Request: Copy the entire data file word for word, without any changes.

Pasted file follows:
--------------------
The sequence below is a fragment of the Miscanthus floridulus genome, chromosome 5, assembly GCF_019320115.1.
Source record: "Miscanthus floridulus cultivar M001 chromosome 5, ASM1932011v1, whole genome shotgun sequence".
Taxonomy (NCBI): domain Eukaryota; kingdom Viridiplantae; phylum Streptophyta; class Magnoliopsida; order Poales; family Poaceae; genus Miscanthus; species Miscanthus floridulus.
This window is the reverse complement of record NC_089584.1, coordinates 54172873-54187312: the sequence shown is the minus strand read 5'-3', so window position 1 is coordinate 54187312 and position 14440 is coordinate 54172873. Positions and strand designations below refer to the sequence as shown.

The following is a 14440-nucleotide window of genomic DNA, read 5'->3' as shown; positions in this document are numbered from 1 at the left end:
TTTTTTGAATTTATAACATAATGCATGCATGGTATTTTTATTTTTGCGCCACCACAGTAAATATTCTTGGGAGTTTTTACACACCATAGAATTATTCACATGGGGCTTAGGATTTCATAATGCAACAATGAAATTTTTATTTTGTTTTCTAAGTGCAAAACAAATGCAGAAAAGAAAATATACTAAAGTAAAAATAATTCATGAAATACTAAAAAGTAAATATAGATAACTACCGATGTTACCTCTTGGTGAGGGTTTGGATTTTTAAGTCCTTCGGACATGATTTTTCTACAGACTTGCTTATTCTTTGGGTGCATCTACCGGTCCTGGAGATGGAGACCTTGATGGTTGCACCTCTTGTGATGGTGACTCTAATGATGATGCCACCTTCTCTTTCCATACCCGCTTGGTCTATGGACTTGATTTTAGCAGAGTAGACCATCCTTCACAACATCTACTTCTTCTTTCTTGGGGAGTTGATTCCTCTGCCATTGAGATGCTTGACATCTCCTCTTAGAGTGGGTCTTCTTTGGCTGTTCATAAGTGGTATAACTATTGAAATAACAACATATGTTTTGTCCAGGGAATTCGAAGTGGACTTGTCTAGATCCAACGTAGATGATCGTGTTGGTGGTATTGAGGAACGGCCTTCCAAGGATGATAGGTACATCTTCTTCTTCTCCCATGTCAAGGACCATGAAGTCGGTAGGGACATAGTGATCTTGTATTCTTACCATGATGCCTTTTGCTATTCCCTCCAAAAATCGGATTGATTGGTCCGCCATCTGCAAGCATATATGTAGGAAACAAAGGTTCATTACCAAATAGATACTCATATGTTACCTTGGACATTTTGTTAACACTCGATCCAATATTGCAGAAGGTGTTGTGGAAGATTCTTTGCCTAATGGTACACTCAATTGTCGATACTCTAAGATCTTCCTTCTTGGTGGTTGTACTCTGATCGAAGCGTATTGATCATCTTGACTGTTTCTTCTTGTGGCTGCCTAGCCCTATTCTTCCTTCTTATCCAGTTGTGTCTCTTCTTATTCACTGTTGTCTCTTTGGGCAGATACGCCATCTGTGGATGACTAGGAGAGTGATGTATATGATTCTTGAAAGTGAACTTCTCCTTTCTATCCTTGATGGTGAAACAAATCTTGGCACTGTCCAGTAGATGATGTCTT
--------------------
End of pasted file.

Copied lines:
The sequence below is a fragment of the Miscanthus floridulus genome, chromosome 5, assembly GCF_019320115.1.
Source record: "Miscanthus floridulus cultivar M001 chromosome 5, ASM1932011v1, whole genome shotgun sequence".
Taxonomy (NCBI): domain Eukaryota; kingdom Viridiplantae; phylum Streptophyta; class Magnoliopsida; order Poales; family Poaceae; genus Miscanthus; species Miscanthus floridulus.
This window is the reverse complement of record NC_089584.1, coordinates 54172873-54187312: the sequence shown is the minus strand read 5'-3', so window position 1 is coordinate 54187312 and position 14440 is coordinate 54172873. Positions and strand designations below refer to the sequence as shown.

The following is a 14440-nucleotide window of genomic DNA, read 5'->3' as shown; positions in this document are numbered from 1 at the left end:
TTTTTTGAATTTATAACATAATGCATGCATGGTATTTTTATTTTTGCGCCACCACAGTAAATATTCTTGGGAGTTTTTACACACCATAGAATTATTCACATGGGGCTTAGGATTTCATAATGCAACAATGAAATTTTTATTTTGTTTTCTAAGTGCAAAACAAATGCAGAAAAGAAAATATACTAAAGTAAAAATAATTCATGAAATACTAAAAAGTAAATATAGATAACTACCGATGTTACCTCTTGGTGAGGGTTTGGATTTTTAAGTCCTTCGGACATGATTTTTCTACAGACTTGCTTATTCTTTGGGTGCATCTACCGGTCCTGGAGATGGAGACCTTGATGGTTGCACCTCTTGTGATGGTGACTCTAATGATGATGCCACCTTCTCTTTCCATACCCGCTTGGTCTATGGACTTGATTTTAGCAGAGTAGACCATCCTTCACAACATCTACTTCTTCTTTCTTGGGGAGTTGATTCCTCTGCCATTGAGATGCTTGACATCTCCTCTTAGAGTGGGTCTTCTTTGGCTGTTCATAAGTGGTATAACTATTGAAATAACAACATATGTTTTGTCCAGGGAATTCGAAGTGGACTTGTCTAGATCCAACGTAGATGATCGTGTTGGTGGTATTGAGGAACGGCCTTCCAAGGATGATAGGTACATCTTCTTCTTCTCCCATGTCAAGGACCATGAAGTCGGTAGGGACATAGTGATCTTGTATTCTTACCATGATGCCTTTTGCTATTCCCTCCAAAAATCGGATTGATTGGTCCGCCATCTGCAAGCATATATGTAGGAAACAAAGGTTCATTACCAAATAGATACTCATATGTTACCTTGGACATTTTGTTAACACTCGATCCAATATTGCAGAAGGTGTTGTGGAAGATTCTTTGCCTAATGGTACACTCAATTGTCGATACTCTAAGATCTTCCTTCTTGGTGGTTGTACTCTGATCGAAGCGTATTGATCATCTTGACTGTTTCTTCTTGTGGCTGCCTAGCCCTATTCTTCCTTCTTATCCAGTTGTGTCTCTTCTTATTCACTGTTGTCTCTTTGGGCAGATACGCCATCTGTGGATGACTAGGAGAGTGATGTATATGATTCTTGAAAGTGAACTTCTCCTTTCTATCCTTGATGGTGAAACAAATCTTGGCACTGTCCAGTAGATGATGTCTT